REVIEW: Searching For Sugar Man
By Adam Clery on July 31, 2012 in Film
Chances are you’ve never heard of Sixto Rodriguez. That’s fine though, he was an American folk musician from the 70s who produced two commercially disastrous LPs and allegedly offed himself at a gig some years later. An interesting tale, but without the seminal works of a Cobain, a Hendrix, or a Morrison to put his music into context, forgivable as an oversight by the music public.
However, sometime later, a few bootlegged copies of his album began to gain popularity with white liberal South Africans who badly needed something fitting to soundtrack their opposition to apartheid. Rodriguez became a huge word-of-mouth hit, sold half-a-million copies, and is stil today considered by some in the country to be a bigger musical success than Dylan, The Beatles, Elvis, or One Direction.
But, this being the seventies, the only information on the artist was whatever was contained in the liner notes of the LP. There was no Wikipedia article on his career, no way to Google his latest song, and not even so much as mailing list to find out about his next show. They simply had the songs, and the stories that sprung up around them. He became an icon of their pop culture, despite his audience knowing nothing about him beyond his name.
Despite sounding like the opening to a clever indie film, every word of that is fact, which is the greatest appeal of Malik Benjelloul’s stranger-than-fiction documentary Searching For Sugar Man. An ambitious and involving film which follows the artist’s story through the eyes of two South African music lovers as they attempt to track down what happened to their idol, as well as what happened to the vast royalties his success must have entitled him to.
As documentaries go, it’s best described as the complimentary school milk to the gelatinous sugary goop of This Is Spinal Tap. Many brilliant similarities, but Searching For Sugar Man has a far more wholesome, warming appeal that’ll stay with you long after the rush of excitement has worked its way out of your system. A considered, thoughtful, and overall fascinating tale of one man’s remarkable life and the extraordinary legacy his music crated thousands of miles away.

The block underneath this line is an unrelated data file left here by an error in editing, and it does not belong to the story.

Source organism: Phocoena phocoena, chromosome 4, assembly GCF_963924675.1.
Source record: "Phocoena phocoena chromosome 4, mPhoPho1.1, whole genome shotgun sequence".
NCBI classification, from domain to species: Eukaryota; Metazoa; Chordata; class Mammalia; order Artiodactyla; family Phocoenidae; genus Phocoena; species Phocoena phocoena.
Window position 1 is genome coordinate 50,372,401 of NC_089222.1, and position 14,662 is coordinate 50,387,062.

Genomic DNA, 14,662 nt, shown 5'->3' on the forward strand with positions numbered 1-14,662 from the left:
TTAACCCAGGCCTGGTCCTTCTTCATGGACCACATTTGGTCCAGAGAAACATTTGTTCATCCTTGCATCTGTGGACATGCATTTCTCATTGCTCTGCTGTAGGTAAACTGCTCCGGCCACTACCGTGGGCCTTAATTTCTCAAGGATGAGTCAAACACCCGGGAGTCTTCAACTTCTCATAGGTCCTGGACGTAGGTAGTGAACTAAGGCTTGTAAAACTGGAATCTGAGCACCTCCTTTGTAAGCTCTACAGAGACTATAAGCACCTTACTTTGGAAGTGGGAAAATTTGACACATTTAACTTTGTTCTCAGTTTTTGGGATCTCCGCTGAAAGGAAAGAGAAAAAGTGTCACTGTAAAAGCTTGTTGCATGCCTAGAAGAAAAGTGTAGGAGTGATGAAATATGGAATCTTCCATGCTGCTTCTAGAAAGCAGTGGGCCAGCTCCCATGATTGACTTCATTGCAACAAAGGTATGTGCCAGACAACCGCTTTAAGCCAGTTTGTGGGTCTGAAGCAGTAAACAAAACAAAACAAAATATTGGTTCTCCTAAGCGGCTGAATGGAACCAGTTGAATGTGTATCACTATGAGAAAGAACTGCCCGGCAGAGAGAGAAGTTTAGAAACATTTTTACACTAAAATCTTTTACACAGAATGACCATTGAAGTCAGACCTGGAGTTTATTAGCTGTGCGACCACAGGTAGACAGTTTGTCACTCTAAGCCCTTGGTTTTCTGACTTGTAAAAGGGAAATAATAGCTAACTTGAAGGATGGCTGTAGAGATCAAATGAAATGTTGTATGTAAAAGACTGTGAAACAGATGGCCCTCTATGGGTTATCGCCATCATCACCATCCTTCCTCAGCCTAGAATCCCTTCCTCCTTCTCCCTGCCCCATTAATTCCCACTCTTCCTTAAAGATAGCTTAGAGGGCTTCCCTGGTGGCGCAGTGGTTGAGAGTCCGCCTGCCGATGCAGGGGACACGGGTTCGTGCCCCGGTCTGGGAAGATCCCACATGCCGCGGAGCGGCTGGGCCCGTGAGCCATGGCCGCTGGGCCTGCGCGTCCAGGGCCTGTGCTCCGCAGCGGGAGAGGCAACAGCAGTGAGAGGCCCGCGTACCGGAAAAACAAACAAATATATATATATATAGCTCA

It’s stylistically lovely as well, director Malik Bendjelloul weaving the narrative as captivatingly as any piece of fiction, and having more than a hint of the Wes Andersons about him in the way he does it. Visually making the most of the urban decay of Detroit, as well as sereen grandeur of rural South Africa. There’s also some lovely animations thrown in here and there to bring to life the incidents that sadly happened away from any documentation.
In having the courage and guile to touch on the subjects of apartheid and the often corrupt finance structure of royalties in music, the film breaks through its veneer of simply being an interesting little tale and manages to make you think as often as it makes you smile. One particularly uncomfortable interview with the former head of Rodriguez’s record label inviting everyone to draw their own conclusions about why a single penny never made it from South Africa to the singer’s humble Detroit home.
Overall, this is film as much for fans of storytelling as it is for fans of 70′s protest music. It’s also got the sort of soundtrack (almost entirely taken from Rodriguez’s own back catalogue) that’ll have you clamouring for the iTunes store as soon as you get home. That in itself should tell you everything you need to know about the man and his music.